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California ties new COVID-19 rules to hospital capacity – Health News Today

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The new order divides the state into five broad regions and restricts those with intensive care unit bed capacity below 15%. On Thursday, Newsom said four regions — all but the San Francisco Bay area — could meet that threshold “within a day or two.”

“If we don’t act now, we’ll continue to see our death rate climb, more lives lost,” Newsom said.

Affected regions must close hair salons, barber shops and movie theaters, ban restaurant service except for takeout and delivery, shutter playgrounds, and limit retail stores and shopping centers to 20% customer capacity.

The new stay-at-home order will last at least three weeks, cutting sharply into the most profitable shopping season and threatening financial ruin for businesses already struggling after 10 months of on-again, off-again restrictions and slow sales because of the pandemic.

“This means no income for the rest of the year,” said Lam Nguyen, who owns a nail salon in the Sacramento suburb of Citrus Heights. “I’m sad and scared, not only for myself but all my friends with nail and hair salons. A lot of us are in debt.”

Amy Lovece, a hairstylist who rents a chair at Salon 544 in downtown San Luis Obispo, said she already lost about half of her yearly income.

“It’s sad that (Newsom) keeps closing us down. It’s unnecessary because salons are not the problem,” said Lovece, 56. “For the ones who are following the rules, it’s just not fair. I just go between home and work. I don’t go to parties or bars and I just want to keep working.”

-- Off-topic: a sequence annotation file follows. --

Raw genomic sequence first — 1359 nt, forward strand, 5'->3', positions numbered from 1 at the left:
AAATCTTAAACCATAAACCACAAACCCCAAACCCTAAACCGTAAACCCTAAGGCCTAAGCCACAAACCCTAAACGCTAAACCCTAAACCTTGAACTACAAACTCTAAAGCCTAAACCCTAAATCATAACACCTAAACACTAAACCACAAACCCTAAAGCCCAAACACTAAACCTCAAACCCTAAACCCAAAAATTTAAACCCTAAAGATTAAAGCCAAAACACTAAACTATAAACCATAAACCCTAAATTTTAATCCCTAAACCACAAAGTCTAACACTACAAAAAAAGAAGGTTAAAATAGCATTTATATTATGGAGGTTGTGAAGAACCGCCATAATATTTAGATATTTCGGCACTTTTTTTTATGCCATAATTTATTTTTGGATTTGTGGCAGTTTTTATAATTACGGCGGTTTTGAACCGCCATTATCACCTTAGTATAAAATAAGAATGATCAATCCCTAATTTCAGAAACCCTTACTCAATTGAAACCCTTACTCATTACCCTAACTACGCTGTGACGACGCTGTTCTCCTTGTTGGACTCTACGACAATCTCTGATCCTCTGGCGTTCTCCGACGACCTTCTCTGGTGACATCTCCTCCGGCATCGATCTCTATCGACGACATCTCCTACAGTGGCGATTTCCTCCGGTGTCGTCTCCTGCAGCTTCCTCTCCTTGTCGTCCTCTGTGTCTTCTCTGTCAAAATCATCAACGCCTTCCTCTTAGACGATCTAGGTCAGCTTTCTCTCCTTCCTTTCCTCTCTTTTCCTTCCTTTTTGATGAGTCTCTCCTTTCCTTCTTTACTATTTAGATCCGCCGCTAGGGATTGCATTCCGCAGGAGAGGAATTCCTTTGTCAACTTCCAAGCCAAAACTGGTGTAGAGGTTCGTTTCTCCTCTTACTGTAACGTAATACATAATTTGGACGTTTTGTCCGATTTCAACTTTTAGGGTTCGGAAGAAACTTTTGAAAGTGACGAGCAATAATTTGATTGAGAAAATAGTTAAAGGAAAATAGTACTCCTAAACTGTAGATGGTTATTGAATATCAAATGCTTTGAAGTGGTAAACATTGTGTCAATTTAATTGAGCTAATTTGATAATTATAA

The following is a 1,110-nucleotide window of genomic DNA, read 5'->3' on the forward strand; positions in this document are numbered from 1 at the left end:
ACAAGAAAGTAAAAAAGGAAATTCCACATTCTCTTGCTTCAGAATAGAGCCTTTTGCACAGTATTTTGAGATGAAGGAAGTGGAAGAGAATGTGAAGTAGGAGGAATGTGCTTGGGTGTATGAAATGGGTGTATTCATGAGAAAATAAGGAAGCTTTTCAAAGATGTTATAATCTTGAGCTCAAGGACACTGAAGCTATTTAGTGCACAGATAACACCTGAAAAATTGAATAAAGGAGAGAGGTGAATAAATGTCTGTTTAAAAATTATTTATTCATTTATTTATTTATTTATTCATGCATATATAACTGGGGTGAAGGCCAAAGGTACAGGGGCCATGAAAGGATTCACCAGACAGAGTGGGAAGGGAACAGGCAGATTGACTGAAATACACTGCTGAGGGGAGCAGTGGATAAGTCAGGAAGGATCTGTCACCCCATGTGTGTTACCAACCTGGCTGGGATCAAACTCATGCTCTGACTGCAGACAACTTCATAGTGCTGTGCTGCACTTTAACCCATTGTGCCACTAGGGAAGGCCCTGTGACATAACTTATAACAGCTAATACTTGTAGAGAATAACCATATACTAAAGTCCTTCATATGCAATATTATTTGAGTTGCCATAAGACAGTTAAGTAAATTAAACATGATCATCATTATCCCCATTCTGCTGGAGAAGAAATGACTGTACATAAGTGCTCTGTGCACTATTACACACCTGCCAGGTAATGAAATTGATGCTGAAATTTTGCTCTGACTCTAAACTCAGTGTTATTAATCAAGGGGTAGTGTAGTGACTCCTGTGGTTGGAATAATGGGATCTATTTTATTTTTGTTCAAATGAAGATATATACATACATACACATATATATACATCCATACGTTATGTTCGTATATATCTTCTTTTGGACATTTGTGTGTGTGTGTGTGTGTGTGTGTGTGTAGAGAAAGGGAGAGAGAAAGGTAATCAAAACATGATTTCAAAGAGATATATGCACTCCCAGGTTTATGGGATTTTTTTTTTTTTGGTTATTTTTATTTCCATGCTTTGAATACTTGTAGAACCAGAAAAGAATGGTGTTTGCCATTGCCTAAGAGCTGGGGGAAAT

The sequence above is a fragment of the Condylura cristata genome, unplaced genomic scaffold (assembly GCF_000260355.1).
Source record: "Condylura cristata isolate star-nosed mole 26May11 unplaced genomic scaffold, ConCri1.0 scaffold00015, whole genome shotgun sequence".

Lovece said she was angry that the county was grouped in the Southern California region with counties hundreds of miles away with far greater demands for ICU beds. Only one out of 53 ICU beds in San Luis Obispo county was occupied with a COVID-19 patient as of Thursday.

The order is the latest balancing act as the state tries to slow the exploding infection rate — blamed on people gathering outside of their households — without further crashing the economy.

After California closed all but essential businesses in March, the state lost 2.6 million jobs in two months. About 44% of those jobs returned when restrictions were eased as people heeded social distancing and mask-wearing precautions and new cases fell dramatically.

But by fall people were…

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